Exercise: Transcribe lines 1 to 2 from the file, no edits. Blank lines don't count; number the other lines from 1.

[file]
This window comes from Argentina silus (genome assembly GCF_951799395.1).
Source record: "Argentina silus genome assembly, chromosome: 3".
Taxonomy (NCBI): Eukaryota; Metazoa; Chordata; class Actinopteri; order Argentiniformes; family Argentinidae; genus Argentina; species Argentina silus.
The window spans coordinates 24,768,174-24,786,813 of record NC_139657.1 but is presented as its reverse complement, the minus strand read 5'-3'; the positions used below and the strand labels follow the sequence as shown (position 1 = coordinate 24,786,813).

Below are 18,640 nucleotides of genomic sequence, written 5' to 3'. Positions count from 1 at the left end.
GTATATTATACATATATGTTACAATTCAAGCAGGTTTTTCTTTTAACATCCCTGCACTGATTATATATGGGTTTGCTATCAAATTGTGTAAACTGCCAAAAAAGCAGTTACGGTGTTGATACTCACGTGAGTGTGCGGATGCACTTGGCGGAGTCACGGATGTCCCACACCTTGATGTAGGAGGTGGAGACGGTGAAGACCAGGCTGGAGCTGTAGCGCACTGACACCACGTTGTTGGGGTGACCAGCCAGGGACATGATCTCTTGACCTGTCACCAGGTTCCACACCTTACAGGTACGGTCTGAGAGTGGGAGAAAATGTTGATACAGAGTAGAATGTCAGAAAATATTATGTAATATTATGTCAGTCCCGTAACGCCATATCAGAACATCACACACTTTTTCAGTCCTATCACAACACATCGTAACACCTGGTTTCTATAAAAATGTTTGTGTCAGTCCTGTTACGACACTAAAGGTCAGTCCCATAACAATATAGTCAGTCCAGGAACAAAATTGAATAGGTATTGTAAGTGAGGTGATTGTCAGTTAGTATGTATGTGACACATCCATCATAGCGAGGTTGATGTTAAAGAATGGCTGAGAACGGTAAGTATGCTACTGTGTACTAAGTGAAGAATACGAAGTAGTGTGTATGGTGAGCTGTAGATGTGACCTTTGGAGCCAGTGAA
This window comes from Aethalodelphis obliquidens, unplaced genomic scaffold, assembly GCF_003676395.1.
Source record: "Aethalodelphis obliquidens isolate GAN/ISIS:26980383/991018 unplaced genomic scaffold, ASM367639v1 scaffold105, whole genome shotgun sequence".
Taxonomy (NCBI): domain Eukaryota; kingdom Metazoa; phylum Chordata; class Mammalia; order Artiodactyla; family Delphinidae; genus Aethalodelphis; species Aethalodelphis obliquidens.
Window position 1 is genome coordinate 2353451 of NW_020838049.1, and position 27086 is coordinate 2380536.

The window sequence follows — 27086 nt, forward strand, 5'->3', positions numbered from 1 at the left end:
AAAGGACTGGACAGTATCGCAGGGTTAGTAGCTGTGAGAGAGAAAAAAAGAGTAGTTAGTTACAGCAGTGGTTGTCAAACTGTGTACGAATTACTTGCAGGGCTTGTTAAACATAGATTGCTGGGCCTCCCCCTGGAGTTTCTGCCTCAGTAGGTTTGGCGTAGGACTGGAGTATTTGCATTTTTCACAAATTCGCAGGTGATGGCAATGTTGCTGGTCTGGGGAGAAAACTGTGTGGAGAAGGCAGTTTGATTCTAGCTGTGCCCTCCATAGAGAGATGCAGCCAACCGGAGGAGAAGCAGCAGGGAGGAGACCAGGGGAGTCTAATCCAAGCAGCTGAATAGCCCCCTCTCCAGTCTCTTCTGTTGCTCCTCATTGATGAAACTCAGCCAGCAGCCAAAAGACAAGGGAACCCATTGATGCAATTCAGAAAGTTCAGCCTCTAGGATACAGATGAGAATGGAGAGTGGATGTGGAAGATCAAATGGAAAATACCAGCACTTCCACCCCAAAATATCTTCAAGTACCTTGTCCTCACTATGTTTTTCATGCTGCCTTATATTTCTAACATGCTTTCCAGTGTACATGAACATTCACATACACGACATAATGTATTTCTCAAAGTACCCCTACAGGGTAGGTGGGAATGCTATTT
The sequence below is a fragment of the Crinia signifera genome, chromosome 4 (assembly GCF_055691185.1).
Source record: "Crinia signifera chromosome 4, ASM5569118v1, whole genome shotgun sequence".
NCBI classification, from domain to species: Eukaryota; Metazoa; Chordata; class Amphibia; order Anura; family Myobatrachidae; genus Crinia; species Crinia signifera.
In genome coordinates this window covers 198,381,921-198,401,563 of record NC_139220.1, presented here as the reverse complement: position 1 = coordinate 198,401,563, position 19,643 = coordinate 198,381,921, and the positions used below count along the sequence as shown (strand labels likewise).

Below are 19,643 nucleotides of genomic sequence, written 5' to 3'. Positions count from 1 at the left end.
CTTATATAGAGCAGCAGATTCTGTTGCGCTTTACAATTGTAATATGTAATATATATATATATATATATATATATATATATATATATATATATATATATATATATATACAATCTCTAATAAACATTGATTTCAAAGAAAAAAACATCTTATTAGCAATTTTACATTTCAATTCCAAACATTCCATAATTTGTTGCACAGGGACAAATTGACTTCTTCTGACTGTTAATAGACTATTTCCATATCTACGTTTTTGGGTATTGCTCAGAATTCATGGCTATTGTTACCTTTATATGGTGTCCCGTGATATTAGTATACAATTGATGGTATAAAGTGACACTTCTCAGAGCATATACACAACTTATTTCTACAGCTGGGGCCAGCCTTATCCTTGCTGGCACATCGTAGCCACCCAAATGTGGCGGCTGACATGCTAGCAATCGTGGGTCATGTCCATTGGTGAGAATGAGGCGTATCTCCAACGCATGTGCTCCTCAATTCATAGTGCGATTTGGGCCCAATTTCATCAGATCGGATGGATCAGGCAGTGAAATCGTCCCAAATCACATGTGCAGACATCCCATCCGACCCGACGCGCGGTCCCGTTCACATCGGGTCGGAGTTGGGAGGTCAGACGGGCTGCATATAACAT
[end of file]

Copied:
This window comes from Argentina silus (genome assembly GCF_951799395.1).
Source record: "Argentina silus genome assembly, chromosome: 3".